The organization also tracks state legislation on voter ID laws and other barriers to voter registration and voting to determine whether there is undue burden carried by certain communities. Numerous lawsuits have been brought against states in such cases. By August 1, 2016, rulings in five legal cases overturned certain voter ID and other provisions, requiring Ohio, Texas, North Carolina, Wisconsin, and North Dakota to make alternatives acceptable for the November 2016 election cycle.
Opposing the Trump administration’s “Voter Fraud” Commission, the Brennan Center filed lawsuits in Indiana, Texas, and Utah to prevent the release and aggregation of private data on voters. Due to unanswered records requests, the Brennan Center joined with Protect Democracy to file FOIA lawsuits against the Department of Homeland Security, the Department of Justice, and other governmental agencies. After the Commission was dissolved via executive order, a former member of the Commission, Maine Secretary of State Matthew Dunlap, reviewed documents from the Commission’s work and concluded that “sections [in draft reports] on evidence of voter fraud are glaringly empty.” 
The Brennan Center has proposed solutions to advance equal justice in state courts, recommending implementing accountable appointment processes, single terms, stronger recusal rules, and judicial public financing. They advocate for recusal reform and recommend an independent review process for judge recusals.
Since 2000, the organization has published a series of biannual reports known as "New Politics of Judicial Elections" in conjunction with the National Institute on Money in Politics. The series examines the role of big money and special interests in judicial elections. A related series, “Buying Time,” analyzes television ads for supreme court races.
Brennan Center research found that nearly half of all states had an all-white supreme court as of 2019. In a New York Times op-ed, the organization held: “This lack of diversity creates a legitimacy crisis for the justice system.”
As of 2018, the Brennan Center began reviewing and compiling a round-up of legislative threats to state courts, identifying over 100 state bills that would weaken state judicial systems.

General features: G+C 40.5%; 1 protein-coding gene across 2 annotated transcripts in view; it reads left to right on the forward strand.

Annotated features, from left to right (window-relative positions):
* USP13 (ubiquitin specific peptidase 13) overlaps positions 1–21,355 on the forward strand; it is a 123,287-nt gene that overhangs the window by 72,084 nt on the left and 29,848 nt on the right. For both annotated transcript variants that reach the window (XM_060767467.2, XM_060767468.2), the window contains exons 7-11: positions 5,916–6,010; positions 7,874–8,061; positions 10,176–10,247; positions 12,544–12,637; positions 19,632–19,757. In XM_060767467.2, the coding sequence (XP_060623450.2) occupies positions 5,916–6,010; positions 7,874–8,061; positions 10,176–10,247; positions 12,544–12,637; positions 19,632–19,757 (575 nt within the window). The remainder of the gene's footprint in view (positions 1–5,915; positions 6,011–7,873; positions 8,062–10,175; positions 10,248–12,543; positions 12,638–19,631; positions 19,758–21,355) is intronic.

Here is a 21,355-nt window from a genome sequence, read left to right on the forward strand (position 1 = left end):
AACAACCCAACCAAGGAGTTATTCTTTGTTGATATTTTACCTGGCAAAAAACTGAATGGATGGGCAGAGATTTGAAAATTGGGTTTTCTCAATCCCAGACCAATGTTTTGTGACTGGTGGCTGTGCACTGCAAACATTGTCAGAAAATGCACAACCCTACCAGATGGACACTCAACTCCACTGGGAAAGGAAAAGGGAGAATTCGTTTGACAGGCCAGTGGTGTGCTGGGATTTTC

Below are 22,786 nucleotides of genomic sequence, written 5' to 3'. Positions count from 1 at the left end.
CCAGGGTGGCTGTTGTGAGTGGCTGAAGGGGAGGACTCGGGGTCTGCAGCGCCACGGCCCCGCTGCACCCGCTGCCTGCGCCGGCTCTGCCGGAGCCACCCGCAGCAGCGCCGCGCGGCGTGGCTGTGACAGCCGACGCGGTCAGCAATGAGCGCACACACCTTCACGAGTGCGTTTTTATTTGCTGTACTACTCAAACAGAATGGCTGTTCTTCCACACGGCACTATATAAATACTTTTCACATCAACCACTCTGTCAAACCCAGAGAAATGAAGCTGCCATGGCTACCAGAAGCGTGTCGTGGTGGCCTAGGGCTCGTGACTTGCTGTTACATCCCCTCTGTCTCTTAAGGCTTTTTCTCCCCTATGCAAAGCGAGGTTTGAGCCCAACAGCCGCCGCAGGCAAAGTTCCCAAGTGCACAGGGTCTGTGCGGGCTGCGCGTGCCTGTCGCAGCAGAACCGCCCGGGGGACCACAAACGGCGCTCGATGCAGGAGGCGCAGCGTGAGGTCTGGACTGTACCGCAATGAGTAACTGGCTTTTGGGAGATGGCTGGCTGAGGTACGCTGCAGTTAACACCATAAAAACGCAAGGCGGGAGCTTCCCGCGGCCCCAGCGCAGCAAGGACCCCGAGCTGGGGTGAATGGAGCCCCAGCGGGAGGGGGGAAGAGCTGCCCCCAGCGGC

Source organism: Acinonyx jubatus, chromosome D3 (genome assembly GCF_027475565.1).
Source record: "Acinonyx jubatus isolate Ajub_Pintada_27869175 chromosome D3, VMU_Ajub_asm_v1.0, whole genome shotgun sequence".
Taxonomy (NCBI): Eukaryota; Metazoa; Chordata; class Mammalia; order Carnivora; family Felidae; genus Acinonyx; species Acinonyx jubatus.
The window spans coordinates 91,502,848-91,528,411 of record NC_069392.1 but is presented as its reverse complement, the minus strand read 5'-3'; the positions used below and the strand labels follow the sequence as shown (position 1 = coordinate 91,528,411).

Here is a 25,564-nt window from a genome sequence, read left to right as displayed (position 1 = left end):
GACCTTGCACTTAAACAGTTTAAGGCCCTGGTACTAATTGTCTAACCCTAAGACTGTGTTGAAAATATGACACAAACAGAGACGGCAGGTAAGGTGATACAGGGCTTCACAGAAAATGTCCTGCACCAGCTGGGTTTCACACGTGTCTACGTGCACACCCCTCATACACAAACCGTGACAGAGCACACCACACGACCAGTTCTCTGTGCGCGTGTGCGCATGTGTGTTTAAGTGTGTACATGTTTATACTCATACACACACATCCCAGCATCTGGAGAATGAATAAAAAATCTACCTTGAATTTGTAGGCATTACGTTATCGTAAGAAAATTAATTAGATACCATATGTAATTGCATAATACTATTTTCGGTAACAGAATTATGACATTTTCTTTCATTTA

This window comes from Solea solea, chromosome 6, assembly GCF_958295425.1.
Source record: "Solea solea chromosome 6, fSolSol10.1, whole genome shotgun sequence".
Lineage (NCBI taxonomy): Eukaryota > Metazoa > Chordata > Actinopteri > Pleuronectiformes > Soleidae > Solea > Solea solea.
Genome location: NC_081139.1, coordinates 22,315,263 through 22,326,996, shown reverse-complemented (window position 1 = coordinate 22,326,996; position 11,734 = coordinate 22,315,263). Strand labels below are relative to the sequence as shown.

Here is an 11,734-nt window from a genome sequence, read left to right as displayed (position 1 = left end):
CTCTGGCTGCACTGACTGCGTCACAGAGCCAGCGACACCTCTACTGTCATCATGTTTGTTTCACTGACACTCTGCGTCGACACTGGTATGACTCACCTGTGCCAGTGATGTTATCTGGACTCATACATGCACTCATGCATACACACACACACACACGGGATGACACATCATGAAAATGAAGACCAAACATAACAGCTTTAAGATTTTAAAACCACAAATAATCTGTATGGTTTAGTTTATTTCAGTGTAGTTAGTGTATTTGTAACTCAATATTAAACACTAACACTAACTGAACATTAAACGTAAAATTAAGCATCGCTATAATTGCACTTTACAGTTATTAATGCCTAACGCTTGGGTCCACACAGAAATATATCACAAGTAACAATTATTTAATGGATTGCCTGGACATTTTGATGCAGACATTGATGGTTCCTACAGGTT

The Brennan Center opposes mass incarceration and produces research on causes of violent crime in the United States. The Brennan Center has represented several detainees at the Guantanamo Bay detention camp, and also U.S. citizens or legal residents held as unlawful enemy combatants. Attorneys from the Center challenged a U.S. President's authority to declare a prisoner to be an unlawful enemy combatant in the fight against terrorism. The Center has also challenged the U.S. Congress’s power to deny habeas corpus to such prisoners.
In 2015, the Brennan Center submitted an amicus curiae brief with the Supreme Court of Wisconsin, urging the state not to overturn its so-called John Doe law, which allows the state to conduct criminal investigations in secret.
Money in politics
The Brennan Center assisted in drafting and enacting the Bipartisan Campaign Reform Act of 2002 ("BCRA"). The law banned soft money contributions to political campaigns. The Center helped Senator Dick Durbin write the Fair Elections Now Act.
The Brennan Center advocated for the passage in 2010 of New York's law ending prison-based gerrymandering, and was part of a coalition of organizations that sought to defend that law from a court challenge. The Brennan Center advocates for the restoration of felon voting rights.
The Brennan Center hosts an event series, Brennan Center Live, generally involving panel discussions with journalists, historians, and policy experts. The events take place in New York City and Washington, D.C. Past speakers include David Frum, Carol Anderson, and Martin Garbus. The Center also publishes a podcast series by the same name of condensed recordings from these live events. Guests have included Cecile Richards, Alyssa Mastromonaco, Ta-Nehisi Coates, Melissa Murray, Susan Rice, and Andrea Mitchell.